used instead

WAVEGUIDES
-It is essentially a
pipe through which an
electromagnetic wave
travels. As it travels
along the guide, it
reflects from the
walls.
- It is a hallow
structure that has no
center conductor but
allows waves to
propagate down its
length.

WAVEGUIDES
-are very practical
means of transmitting
electrical energy at
microwave frequencies,
as they have much
lower losses than
coaxial cable. They are
not very useful at lower
frequencies because
they must be too large
in cross section

WAVEGUIDES
-are generally useful
over only a 2:1
frequency range. They
have a lower cutoff
frequency that depends
on their dimensions,
and they exhibit
dispersion due to
multimode propagation
at high frequencies.

RECTANGULAR
WAVEGUIDE
- Rectangular waveguide
of brass or aluminum,
sometimes silver-plated on
the inside.
- Most common waveguide

CIRCULAR and
ELLIPTICAL CROSS
SECTION are also
used

Modes

Waves can propagate in various ways

Time taken to move down the guide varies with the


mode

Each mode has a cutoff frequency below which it


wont propagate

It is desirable to have only one mode propagating in


a waveguide.

Multimode Propagation

MULTIMODE
PROPAGATION
(a). for each different mode, the
ray strikes the walls of the
waveguide at a different angle. As
the angle a ray makes with the
wall of the guide becomes larger,
the distance the ray must travel
to reach the far end of the guide
becomes greater. Through
propagation in the guide are at
the speed of light, the greater
distance traveled causes the
effective velocity down the guide
to be reduced.
(b). If another pulse follows
close behind, there may be
interference between the two.
(C). The effect just described is
called DISPERSION

Dispersion limits the usefulness of waveguides with pulsed


signals and other types of modulation. Because of dispersion, it is
undesirable to have more than one mode propagating.

Each mode has a cutoff frequency below which it will not


propagate.

Single mode propagation can be achieved by using only the mode


with the lowest cutoff frequency. This mode is called the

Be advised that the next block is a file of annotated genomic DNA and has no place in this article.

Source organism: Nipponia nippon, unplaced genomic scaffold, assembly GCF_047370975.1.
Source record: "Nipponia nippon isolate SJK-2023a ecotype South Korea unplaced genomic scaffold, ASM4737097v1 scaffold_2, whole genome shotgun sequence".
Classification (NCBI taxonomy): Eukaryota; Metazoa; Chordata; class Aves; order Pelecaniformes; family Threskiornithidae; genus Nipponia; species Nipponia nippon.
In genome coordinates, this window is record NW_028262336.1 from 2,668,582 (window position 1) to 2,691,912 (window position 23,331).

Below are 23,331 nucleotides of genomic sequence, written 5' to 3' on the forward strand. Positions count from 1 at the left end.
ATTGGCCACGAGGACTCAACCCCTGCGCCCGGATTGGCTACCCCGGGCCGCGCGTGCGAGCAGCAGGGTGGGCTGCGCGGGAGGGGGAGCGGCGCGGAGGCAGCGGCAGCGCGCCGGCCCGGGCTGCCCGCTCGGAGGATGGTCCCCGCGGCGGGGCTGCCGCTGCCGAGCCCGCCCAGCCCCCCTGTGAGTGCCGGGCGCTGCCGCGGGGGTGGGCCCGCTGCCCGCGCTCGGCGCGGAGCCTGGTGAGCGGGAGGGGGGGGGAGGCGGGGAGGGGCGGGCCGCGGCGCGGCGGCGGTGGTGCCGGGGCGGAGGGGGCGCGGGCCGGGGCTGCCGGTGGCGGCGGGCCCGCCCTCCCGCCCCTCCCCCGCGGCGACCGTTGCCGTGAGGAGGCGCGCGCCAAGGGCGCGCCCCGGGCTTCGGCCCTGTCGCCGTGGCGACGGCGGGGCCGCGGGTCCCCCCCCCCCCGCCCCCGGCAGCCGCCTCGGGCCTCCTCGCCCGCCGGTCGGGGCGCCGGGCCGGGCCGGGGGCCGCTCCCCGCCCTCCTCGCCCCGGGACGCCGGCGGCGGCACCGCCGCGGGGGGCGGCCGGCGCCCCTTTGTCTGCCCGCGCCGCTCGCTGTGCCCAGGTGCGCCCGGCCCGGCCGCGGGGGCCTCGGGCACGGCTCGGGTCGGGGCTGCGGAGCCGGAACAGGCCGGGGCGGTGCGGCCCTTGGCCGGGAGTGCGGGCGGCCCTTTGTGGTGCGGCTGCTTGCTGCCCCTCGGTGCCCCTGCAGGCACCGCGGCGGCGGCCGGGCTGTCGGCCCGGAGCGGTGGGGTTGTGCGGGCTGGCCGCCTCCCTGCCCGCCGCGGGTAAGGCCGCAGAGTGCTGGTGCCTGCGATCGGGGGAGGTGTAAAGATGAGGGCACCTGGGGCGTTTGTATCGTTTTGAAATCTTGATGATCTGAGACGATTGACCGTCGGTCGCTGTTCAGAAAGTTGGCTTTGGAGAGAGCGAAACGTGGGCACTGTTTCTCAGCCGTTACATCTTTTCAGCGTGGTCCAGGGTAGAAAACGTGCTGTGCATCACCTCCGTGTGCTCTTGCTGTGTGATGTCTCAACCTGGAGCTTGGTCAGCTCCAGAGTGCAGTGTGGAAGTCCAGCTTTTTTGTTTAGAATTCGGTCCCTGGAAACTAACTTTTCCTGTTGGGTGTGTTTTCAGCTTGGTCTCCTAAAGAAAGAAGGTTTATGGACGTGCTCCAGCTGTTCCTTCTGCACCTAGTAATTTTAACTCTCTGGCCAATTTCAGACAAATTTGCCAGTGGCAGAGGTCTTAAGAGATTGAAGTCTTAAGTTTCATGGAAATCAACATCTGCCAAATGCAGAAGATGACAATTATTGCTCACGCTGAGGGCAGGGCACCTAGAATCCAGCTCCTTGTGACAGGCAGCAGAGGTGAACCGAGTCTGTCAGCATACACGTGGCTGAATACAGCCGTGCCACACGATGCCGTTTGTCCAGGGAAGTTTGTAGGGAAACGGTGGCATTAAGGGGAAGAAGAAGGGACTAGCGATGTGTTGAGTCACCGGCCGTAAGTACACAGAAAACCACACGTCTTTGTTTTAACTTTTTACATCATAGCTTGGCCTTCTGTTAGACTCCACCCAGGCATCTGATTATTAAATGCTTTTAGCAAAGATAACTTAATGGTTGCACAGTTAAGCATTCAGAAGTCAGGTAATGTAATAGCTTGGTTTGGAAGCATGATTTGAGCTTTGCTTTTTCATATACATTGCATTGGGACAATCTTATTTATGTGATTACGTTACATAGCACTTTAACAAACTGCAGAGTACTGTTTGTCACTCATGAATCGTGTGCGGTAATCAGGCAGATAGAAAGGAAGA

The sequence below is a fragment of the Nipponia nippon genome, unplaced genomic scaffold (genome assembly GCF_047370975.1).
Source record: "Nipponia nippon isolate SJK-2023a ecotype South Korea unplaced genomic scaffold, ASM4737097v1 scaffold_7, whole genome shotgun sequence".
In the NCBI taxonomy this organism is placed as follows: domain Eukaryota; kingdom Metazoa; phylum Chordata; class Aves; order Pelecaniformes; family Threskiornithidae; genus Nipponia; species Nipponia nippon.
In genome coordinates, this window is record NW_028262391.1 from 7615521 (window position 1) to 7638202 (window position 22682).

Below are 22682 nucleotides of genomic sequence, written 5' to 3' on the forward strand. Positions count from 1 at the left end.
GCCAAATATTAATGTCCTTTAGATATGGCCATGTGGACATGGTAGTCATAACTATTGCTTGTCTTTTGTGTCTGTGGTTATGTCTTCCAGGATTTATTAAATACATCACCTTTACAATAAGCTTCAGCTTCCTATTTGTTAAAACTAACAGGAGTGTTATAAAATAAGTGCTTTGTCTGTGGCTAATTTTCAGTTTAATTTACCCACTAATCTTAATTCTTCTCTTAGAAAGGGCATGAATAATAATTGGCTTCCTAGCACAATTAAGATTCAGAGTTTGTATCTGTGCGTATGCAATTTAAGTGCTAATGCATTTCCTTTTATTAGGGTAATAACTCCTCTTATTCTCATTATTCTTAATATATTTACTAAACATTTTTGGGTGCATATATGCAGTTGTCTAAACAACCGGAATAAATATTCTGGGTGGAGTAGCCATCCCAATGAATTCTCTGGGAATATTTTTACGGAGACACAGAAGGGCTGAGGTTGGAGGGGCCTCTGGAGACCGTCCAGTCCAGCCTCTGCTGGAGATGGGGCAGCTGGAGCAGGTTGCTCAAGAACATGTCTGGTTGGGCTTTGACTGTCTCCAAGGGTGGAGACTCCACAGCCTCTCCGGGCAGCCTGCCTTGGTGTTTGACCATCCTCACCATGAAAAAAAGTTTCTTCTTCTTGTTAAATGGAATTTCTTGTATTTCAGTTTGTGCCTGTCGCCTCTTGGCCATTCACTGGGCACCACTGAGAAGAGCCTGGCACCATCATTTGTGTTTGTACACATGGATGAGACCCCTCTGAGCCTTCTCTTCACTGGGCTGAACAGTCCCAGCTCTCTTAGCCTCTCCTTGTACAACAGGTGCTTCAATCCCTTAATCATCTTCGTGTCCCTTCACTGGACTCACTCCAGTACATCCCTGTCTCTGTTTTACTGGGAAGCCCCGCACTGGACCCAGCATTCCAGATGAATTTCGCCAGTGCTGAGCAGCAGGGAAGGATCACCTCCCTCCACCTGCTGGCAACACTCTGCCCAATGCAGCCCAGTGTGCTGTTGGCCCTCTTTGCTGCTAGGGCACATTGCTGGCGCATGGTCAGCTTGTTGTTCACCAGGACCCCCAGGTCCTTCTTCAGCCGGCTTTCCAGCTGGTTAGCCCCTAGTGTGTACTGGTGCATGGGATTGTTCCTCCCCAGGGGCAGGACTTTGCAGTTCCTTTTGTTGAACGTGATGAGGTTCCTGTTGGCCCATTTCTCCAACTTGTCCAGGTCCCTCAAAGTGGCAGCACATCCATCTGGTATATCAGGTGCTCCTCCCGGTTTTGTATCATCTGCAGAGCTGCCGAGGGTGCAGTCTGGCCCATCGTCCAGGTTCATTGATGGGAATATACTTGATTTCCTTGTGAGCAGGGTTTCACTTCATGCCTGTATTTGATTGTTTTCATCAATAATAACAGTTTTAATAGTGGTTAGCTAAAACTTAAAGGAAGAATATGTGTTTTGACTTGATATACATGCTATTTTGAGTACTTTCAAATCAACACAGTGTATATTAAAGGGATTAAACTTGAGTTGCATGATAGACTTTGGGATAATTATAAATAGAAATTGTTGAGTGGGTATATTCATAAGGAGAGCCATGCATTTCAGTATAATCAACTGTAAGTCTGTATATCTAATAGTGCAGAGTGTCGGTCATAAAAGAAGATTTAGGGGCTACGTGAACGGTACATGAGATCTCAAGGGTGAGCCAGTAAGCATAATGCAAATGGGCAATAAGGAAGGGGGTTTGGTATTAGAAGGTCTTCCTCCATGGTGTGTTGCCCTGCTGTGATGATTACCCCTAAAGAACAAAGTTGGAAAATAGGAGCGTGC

DOMINANT MODE.

Mode Designations
Modes are designated as transverse electric (TE) or
transverse magnetic (TM) according to the pattern of
electric and magnetic fields within the waveguide.
Recall TEM which electric field and magnetic field are
perpendicular to the direction of travel.
When these waves travel diagonally along the
waveguide, reflecting from wall to wall, only one
component---either the electric or the magnetic field---can remain transverse to the direction of travel.
The term TE means that there is no component of the
electric field along the length of the guide.

Rectangular Waveguides

TE10 is the dominant mode

1 half cycle along long dimension (a)

No half cycles along short dimension (b)

Cutoff for a = c/2

Modes with next higher cutoff frequency are TE01


and TE20

Both have cutoff frequency twice that for TE10

Cutoff Frequency

Cutoff frequency for the ,

2a

TE10

Where
c a= longer dimension of the waveguide cross section

cutoff wavelength in the dielectric material that fills the


waveguide (usually air)

Assuming that the waveguide has an air dielectric, the cutoff


frequency can be found as follows

c
fc
2a

Example#1:

Find the cut-off frequency for the TE10 mode in an


air-dielectric waveguide with an inside cross section
of 2cm by 4cm. Over what frequency range is the
dominant mode the only one will operate

Ans. Cutoff freq=3.75GHz, dominant mode=7.5GHz

TWO(2) VELOCITIES IN A
WAVEGUIDE

Group Velocity

Which is lower than the speed of light, is the speed


at which signals travel down the guide.

The Phase Velocity

- Which is greater than the speed of light, is used for


calculating the wavelength in the guide.

Group velocity

fc

v g c 1
f

g Guide wavelength

Example 2

Find the group velocity


for the waveguide in
example#1,
at
a
frequency of 5GHz.
Ans. 198x106 m/s

Phase Velocity

vp

c
fc

1
f

Relationship between
phase and group velocity

The speed of light is the geometric mean of the two

v p vg c

Example # 3

Find the phase velocity for the waveguide used in


example #1 and #2 at a frequency of 5GHz

ans. 4.54x108 m/s

Characteristic Impedance

Like any transmission line, the waveguide has a characteristic


impedance.

Characteristic Impedance

Z0

377

1
Z0

2a
377

fc
f

EXAMPLE#4:
Find the characteristic impedance of the waveguide used in
Example#1, at a frequency of 5Ghz.
Ans. 570 ohms

Guide Wavelength

fc

1
f

Free-space

wavelength
g Guide wavelength

Conventional Transmission
line and the Waveguides

Coaxial Cable

WAVEGUIDES